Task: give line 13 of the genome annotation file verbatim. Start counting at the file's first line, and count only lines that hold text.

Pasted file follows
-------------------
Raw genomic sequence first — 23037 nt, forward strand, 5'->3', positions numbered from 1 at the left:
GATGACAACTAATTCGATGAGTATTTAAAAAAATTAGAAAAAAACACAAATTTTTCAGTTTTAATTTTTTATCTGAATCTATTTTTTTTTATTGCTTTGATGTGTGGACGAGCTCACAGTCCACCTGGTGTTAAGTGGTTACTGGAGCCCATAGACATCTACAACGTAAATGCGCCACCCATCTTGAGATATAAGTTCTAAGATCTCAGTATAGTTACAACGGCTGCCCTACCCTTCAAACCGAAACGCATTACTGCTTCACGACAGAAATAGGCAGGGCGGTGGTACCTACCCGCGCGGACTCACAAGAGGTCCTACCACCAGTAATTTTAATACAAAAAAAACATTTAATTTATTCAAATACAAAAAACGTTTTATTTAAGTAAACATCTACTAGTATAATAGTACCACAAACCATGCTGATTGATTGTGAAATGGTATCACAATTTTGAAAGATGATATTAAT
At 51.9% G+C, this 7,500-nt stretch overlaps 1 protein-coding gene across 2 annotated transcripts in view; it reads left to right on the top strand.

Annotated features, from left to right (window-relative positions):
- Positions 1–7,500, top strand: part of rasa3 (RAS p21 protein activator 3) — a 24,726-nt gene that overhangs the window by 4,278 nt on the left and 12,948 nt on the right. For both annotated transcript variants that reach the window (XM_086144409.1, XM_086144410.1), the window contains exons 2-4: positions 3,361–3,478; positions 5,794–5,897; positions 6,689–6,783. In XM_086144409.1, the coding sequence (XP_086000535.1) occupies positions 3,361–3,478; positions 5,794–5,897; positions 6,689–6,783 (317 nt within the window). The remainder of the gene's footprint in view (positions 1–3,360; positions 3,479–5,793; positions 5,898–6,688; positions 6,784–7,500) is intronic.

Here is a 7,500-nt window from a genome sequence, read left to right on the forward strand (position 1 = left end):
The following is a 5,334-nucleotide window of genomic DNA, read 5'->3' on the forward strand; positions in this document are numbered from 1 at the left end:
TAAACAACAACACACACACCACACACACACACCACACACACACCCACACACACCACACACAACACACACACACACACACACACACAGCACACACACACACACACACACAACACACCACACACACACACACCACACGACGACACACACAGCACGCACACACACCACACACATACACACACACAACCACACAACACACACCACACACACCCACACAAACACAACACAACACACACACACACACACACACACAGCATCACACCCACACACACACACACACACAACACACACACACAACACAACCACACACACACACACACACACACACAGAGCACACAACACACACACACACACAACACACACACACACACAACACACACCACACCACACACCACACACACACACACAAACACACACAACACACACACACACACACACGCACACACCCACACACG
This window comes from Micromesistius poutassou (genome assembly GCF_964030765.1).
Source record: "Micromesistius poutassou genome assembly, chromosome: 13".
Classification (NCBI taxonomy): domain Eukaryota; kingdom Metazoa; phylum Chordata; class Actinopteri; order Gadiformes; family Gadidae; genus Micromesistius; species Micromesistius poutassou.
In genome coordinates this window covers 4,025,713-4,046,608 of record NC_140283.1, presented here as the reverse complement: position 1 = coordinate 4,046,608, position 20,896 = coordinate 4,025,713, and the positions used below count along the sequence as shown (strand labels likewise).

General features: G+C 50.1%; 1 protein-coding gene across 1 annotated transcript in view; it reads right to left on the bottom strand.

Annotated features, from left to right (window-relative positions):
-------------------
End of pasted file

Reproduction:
General features: G+C 50.1%; 1 protein-coding gene across 1 annotated transcript in view; it reads right to left on the bottom strand.